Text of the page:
It's a good idea to listen the mix in mono before starting panning (and check again at the end of the mixing phase too) in order to see if there is any Phase Cancellation, that may go unnoticed once the project is panned, but that can create problems (Click Here to read an article about Phase Analizers).

"To pan" an instrument means to set it on a position in the mix that can range anywhere from 100% left, to 100% right: if we put a track on a position that is (for example) 75% left, means that 75% of the sound will come out from the left speaker, and 25% will come from the right one, thus this sound will result closer to the listener than a 100% left sound.
We can play with the disposition in order to help every instrument to sit better in the mix, and give to the listener the feeling to be "surrounded" by the atmosphere of the song, or make him feel like he's in the middle of the rehearsal room, or even to have something that is moving from one side to another of the "soundstage". The creative uses of stereo dispositions are countless, and some of the first pioneers of stereoscopy have been Jimi Hendrix and Pink Floyd, while the first Beatles albums were originally recorded in mono.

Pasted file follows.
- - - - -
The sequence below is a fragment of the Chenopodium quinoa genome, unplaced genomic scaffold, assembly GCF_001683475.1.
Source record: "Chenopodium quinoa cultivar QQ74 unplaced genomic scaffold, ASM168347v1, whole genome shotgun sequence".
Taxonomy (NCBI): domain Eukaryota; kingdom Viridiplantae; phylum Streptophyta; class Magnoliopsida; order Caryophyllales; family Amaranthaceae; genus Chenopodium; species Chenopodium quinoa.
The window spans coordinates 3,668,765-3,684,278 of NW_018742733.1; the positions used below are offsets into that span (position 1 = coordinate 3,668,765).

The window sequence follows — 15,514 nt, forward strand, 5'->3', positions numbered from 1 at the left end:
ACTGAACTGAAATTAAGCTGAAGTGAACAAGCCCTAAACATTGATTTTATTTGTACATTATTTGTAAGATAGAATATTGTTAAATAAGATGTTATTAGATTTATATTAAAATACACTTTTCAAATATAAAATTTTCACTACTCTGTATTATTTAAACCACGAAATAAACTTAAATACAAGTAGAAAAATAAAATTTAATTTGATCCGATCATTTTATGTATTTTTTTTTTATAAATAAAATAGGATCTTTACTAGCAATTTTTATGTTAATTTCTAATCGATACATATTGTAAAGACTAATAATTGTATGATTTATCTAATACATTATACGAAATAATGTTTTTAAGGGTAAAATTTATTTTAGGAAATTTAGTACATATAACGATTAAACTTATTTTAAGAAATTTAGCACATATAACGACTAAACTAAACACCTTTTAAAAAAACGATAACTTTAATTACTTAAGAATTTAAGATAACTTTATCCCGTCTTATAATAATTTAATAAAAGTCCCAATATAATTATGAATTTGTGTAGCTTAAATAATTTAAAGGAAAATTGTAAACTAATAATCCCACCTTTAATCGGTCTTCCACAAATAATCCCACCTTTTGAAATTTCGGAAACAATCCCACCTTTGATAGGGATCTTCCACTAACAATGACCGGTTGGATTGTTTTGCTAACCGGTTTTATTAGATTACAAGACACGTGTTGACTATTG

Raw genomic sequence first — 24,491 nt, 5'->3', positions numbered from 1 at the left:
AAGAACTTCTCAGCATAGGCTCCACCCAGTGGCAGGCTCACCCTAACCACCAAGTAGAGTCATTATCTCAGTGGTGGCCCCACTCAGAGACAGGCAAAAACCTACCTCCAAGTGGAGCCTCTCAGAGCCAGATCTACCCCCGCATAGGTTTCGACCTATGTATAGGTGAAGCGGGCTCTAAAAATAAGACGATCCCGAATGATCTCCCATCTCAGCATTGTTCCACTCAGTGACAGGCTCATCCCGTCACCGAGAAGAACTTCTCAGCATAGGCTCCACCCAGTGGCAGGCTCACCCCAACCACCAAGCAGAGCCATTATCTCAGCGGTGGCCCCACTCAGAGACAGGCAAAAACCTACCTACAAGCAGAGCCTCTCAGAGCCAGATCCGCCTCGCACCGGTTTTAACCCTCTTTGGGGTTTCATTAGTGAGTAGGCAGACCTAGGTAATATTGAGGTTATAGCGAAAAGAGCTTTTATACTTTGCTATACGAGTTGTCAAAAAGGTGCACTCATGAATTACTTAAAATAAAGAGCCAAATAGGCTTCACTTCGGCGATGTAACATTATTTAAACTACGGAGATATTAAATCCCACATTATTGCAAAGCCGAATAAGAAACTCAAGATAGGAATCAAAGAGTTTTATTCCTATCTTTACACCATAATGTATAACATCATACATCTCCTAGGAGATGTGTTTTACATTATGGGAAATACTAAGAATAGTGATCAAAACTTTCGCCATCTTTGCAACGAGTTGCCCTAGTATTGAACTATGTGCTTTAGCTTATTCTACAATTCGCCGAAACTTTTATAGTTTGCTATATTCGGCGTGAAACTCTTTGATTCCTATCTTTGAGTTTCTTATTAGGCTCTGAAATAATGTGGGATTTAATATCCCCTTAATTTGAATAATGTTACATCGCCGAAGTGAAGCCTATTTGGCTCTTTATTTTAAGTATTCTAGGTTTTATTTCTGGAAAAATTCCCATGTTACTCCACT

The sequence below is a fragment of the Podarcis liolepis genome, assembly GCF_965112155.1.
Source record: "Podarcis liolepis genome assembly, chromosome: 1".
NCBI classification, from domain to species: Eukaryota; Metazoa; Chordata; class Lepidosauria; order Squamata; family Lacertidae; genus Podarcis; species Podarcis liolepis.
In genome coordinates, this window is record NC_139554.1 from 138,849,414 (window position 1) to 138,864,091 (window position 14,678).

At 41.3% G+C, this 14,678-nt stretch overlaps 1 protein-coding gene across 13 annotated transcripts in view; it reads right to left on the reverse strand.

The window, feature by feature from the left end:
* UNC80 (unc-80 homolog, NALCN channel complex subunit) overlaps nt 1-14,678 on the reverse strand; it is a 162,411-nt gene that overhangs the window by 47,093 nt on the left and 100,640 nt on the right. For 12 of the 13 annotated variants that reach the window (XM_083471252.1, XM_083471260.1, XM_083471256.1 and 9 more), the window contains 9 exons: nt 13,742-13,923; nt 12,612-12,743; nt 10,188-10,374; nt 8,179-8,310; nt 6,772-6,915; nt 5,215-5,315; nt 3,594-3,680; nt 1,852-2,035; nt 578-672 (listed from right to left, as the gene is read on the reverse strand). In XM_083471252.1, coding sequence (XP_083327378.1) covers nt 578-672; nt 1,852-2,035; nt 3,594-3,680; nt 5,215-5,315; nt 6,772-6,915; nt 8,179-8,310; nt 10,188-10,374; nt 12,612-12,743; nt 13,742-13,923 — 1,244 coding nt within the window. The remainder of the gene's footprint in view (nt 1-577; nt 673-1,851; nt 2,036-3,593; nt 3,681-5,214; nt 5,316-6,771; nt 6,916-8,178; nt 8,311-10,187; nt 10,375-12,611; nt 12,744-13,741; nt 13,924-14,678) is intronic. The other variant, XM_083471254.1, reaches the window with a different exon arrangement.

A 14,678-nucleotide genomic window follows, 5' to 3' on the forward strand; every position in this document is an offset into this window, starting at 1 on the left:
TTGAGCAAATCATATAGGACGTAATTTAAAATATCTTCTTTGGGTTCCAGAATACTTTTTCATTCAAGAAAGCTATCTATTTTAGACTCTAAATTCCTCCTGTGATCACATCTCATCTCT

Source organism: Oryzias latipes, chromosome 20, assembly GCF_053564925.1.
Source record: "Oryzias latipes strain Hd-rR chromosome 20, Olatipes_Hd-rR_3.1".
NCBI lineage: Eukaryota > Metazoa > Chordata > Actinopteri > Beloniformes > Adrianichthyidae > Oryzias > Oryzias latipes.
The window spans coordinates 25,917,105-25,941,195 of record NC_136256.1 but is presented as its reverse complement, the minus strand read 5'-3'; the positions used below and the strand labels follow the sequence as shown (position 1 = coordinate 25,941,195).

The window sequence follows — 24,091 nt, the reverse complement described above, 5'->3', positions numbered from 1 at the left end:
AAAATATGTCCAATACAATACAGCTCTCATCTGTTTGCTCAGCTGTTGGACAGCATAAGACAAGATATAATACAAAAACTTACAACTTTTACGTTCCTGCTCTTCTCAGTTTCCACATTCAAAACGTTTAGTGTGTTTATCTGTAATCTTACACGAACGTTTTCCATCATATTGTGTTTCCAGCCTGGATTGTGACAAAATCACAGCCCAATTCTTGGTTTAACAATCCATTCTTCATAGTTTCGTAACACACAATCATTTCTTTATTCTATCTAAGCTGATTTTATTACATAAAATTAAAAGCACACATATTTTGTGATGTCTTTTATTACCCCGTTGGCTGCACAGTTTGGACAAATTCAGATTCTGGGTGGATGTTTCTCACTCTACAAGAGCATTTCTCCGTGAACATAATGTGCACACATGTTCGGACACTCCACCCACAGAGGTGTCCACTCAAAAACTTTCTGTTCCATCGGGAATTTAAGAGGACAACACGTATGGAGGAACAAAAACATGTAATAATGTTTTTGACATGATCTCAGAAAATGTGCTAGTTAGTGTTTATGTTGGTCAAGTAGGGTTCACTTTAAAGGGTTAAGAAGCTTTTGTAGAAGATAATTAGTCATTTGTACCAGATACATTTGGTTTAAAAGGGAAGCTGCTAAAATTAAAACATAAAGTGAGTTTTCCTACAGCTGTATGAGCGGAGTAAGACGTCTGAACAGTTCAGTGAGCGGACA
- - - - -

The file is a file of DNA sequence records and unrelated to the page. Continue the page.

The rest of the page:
Let's start by saying, as already stated on our Stereo Expander article (Click Here to check it out!) that Low frequencies are non-directional, while highs are very directional. As a result, pan low frequency sounds (kick drum, Bass) toward the center of a mix, and higher frequency instruments (shaker, tambourine, cymbals) further out to the left and right.

- Drumset: there are Two "schools": the "Performer Perspective" and the "Concert Perspective". I personally prefer the first one, as the second one is generally used just in certain live recordings: to set the "Performer Perspective", pan Snare and Kick to the centre, the Hi-Hat slightly to the left, the Ride to the right, and set the toms at the disposition you would find while playing the drumset. Finally, set the OverHead Microphones should be set pretty wide, often one full left and one full right. To give the "Concert Perspective", instead, just flip the left and right sides, as if someone else is playing and you're in front of the set, facing it :)